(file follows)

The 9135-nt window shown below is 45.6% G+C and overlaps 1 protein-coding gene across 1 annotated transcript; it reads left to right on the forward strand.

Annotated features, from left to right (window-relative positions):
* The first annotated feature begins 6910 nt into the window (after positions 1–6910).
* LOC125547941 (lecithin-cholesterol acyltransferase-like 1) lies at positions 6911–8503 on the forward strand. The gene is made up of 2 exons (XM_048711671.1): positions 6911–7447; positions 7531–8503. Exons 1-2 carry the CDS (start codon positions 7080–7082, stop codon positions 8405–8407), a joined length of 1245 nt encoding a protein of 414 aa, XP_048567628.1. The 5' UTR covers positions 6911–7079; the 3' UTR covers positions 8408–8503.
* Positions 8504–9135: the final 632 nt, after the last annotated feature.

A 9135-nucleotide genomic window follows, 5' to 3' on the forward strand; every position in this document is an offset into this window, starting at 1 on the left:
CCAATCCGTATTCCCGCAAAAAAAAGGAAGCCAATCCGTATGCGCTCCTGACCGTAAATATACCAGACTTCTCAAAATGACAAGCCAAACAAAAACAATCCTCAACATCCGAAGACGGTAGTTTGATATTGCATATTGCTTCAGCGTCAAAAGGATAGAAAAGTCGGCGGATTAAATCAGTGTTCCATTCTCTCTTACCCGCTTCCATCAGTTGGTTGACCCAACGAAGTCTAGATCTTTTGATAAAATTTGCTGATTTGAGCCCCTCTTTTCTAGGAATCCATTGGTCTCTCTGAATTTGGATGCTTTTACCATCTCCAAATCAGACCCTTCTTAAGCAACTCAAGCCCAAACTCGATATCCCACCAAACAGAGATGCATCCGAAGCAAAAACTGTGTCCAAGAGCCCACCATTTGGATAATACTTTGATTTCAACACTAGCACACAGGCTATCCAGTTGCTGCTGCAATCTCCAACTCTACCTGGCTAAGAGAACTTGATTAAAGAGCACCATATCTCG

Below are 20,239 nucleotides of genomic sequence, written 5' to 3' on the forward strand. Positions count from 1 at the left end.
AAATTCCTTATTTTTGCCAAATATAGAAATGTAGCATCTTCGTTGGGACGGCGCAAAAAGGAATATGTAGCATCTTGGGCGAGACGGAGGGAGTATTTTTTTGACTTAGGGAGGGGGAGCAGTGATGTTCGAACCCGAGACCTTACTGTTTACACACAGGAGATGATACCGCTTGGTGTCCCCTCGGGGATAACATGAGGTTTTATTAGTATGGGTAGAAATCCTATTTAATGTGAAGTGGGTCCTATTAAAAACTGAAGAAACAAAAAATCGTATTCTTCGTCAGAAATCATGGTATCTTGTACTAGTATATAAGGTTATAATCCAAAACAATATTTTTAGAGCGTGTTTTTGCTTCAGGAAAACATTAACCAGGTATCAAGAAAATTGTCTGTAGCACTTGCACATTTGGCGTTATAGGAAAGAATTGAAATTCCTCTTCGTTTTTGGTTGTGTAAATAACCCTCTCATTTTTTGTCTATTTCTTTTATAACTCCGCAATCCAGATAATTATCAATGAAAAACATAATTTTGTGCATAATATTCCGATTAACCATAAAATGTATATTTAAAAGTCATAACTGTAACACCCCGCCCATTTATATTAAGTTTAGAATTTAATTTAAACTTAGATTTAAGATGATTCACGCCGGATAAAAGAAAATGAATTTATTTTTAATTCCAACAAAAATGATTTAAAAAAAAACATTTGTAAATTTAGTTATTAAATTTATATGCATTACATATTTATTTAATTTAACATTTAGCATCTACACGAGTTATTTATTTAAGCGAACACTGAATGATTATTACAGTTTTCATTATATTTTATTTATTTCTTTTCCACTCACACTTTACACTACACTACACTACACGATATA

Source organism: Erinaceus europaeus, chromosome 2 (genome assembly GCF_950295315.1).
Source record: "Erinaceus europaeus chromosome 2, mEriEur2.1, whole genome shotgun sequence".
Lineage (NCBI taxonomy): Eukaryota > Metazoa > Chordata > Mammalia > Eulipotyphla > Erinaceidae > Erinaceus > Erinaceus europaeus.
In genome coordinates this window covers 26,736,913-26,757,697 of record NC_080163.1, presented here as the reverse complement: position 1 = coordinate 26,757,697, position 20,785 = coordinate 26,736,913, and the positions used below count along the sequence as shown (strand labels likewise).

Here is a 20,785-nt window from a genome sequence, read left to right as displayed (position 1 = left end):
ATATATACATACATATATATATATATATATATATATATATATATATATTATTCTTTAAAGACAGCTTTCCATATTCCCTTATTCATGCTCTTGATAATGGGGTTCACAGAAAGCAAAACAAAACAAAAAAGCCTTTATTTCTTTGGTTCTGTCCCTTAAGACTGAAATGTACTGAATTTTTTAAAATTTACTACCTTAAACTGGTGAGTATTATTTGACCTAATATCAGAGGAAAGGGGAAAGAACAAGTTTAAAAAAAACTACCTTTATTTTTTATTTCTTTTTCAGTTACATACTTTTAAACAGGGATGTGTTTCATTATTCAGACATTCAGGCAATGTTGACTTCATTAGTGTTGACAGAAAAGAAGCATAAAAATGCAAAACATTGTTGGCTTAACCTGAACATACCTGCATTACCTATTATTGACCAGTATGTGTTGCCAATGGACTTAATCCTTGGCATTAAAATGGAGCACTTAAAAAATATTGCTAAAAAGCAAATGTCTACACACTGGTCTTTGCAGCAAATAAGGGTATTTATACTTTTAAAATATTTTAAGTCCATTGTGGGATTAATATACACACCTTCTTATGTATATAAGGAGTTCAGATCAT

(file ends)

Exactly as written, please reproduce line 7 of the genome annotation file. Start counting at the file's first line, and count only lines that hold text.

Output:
CCAATCCGTATTCCCGCAAAAAAAAGGAAGCCAATCCGTATGCGCTCCTGACCGTAAATATACCAGACTTCTCAAAATGACAAGCCAAACAAAAACAATCCTCAACATCCGAAGACGGTAGTTTGATATTGCATATTGCTTCAGCGTCAAAAGGATAGAAAAGTCGGCGGATTAAATCAGTGTTCCATTCTCTCTTACCCGCTTCCATCAGTTGGTTGACCCAACGAAGTCTAGATCTTTTGATAAAATTTGCTGATTTGAGCCCCTCTTTTCTAGGAATCCATTGGTCTCTCTGAATTTGGATGCTTTTACCATCTCCAAATCAGACCCTTCTTAAGCAACTCAAGCCCAAACTCGATATCCCACCAAACAGAGATGCATCCGAAGCAAAAACTGTGTCCAAGAGCCCACCATTTGGATAATACTTTGATTTCAACACTAGCACACAGGCTATCCAGTTGCTGCTGCAATCTCCAACTCTACCTGGCTAAGAGAACTTGATTAAAGAGCACCATATCTCG